A new study suggests that inhibiting specific enzymes within hair follicles which are in a dormant state, stimulates the hair follicles into a growth cycle. Two potential pharmacologic treatments are under trial and may have the potential to treat different hair conditions.
The study by Christiano and colleagues from the Columbia University medical centre, focused on the condition alopecia areata, also known as spot baldness. The condition is an auto immune condition where hair is absent from certain areas, particularly the scalp. Alopecia areata also frequently occurs in association with other auto immune conditions including diabetes and down syndrome. The condition may occur in individuals of all ages however most frequently in those between the ages of 30 to 60 years. Each unique hair follicle may possess its own immune and hormonal environment and this may have the effect of suppressing the immune system. When this immunosuppressive response switches off it may lead to an autoimmune reaction to the hair follicle auto antigens which may lead to alopecia areata. The team found in hair follicles after an autoimmune response, specific enzymes may impede the hair follicle from regenerating into new growth. The hair follicle is in a resting state during alopecia areata and the enzyme maintains this state.
The enzyme is called Janus kinase (JAK) and a topical treatment that inhibits this enzyme may be applied to specific areas of the skin and may stimulate hair regrowth. The treatment inhibits the JAK enzyme from keeping the hair follicle in a resting state and also prevents the auto immune response. This has opened the possibility that a pharmacological treatment involving JAK inhibitors may help alleviate other forms of baldness by stimulating hair follicles into the growth phase. The team found when looking at hair follicles of mice, the JAK inhibitors quickly stimulated the follicle out of the resting state into the growth phase. Mice treated with topical JAK inhibitors grew new hair within 10 days whereas untreated mice hair follicles stayed in the resting phase. “There are very few compounds capable of pushing hair follicles into their growth cycle so quickly,” said Angela Christiano. “Some topical agents induce tufts of hair here and there after a few weeks however very few have such a potent and rapid-acting effect.” “What may have been discovered is promising, though as of today the team is yet to show it is effective for male pattern baldness,” said Angela Christiano. “More work needs to be done to test formulations of JAK inhibitors specially made for the scalp to determine whether they may induce hair growth in humans.”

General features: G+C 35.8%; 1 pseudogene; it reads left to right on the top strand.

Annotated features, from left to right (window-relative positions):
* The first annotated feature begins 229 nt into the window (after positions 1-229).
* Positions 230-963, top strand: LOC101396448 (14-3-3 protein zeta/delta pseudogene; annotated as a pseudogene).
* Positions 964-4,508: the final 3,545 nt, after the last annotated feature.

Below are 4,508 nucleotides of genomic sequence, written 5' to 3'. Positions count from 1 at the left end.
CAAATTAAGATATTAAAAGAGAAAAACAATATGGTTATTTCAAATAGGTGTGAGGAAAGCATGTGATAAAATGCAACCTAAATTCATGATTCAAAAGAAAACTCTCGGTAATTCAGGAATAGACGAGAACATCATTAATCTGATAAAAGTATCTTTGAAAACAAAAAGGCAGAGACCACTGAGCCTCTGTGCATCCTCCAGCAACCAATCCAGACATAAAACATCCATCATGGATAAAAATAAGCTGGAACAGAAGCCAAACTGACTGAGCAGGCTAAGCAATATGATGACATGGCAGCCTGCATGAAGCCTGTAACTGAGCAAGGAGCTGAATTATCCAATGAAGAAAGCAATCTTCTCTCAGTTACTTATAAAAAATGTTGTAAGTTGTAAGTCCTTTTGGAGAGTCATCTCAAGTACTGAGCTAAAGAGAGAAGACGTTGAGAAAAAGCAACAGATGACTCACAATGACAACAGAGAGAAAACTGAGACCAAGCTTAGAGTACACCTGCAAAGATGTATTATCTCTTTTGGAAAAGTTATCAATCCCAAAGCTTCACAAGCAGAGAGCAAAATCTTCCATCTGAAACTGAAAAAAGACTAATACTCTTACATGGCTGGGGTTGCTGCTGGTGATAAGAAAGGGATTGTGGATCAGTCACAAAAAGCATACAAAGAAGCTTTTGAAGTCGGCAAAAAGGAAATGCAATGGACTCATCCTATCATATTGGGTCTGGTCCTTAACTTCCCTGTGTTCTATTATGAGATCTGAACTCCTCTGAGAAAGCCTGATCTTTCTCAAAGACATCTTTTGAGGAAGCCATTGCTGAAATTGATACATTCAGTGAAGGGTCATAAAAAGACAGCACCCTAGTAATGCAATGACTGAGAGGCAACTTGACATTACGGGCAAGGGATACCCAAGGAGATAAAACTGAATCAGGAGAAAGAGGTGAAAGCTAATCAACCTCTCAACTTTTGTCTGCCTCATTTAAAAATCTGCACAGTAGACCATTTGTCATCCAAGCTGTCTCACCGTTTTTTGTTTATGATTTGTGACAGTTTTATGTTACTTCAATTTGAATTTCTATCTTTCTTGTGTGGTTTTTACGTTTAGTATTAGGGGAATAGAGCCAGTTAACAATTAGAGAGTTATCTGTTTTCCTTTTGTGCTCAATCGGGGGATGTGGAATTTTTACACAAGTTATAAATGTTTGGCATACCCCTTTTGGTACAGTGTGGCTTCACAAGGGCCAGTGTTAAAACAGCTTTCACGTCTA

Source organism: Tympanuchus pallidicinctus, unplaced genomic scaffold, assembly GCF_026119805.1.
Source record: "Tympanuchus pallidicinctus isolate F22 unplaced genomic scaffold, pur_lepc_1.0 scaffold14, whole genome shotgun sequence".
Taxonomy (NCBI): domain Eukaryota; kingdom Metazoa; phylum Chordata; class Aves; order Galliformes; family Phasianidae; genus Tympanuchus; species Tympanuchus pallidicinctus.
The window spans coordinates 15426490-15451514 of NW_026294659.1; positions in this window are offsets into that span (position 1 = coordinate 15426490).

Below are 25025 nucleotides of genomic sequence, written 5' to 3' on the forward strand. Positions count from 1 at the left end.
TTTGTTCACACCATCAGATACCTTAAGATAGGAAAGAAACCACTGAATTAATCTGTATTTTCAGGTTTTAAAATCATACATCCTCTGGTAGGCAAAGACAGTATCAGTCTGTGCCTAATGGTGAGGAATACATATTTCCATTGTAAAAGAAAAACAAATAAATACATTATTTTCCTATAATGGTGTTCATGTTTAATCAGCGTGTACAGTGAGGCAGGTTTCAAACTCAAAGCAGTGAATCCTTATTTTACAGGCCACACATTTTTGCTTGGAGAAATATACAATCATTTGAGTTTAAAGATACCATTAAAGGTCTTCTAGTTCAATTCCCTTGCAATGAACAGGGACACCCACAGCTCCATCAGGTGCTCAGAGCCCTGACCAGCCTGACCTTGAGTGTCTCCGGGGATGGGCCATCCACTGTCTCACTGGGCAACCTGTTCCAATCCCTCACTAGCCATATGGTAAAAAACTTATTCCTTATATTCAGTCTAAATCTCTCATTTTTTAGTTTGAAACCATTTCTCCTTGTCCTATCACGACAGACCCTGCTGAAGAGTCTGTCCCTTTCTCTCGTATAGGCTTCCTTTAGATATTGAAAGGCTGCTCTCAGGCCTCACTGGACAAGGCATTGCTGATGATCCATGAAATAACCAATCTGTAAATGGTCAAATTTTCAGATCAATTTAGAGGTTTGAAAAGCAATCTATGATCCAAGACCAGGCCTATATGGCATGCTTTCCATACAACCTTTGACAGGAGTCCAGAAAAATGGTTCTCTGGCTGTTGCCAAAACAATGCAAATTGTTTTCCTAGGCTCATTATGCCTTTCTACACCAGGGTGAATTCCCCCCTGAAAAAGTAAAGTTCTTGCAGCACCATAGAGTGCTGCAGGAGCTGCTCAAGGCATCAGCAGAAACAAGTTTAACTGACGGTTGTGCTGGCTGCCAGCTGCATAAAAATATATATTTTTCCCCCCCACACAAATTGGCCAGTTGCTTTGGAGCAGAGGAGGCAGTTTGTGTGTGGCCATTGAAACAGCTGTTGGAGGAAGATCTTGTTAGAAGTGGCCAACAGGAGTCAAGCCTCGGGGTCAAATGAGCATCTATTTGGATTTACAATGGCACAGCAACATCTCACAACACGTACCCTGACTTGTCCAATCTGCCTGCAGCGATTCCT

The team went on to evaluate whether T-cells were the factor leading to hair regrowth. The findings showed mice deficient in differing types of T-cells in comparison to healthy mice, had a similar capacity to enter the hair growth cycle in their response to pharmacologic treatment. The results propose the hair growth inducing effects of JAK inhibition may be a hair specific characteristic and are independent of lymphocytes. The nature of human hair cycling is hair follicles grow asynchronously and 90% are in the growth phase of the cycle at any one time. This means that in comparison to mice it may be more challenging to study human hair because the transition between the growth phase and resting phase is very short. However, with this new knowledge insight into new ways of assessing human hair may now be more efficient in the future.
The major finding was JAK inhibitors produces hair growth by the activation and generation of stem cells and these stimulate the ability of a cell to re-enter these cycles from a dormant state. The role of JAK-STAT signalling may demonstrate a general mechanism in all human stem cells. The team also found beneficial changes to the expression of certain genes in humans which are believed to be regulators of hair growth, in response to the treatments. The JAK inhibitor treatments are currently undergoing trial and a valuable result is expected.
What further development of treatments for hair conditions may be discovered next?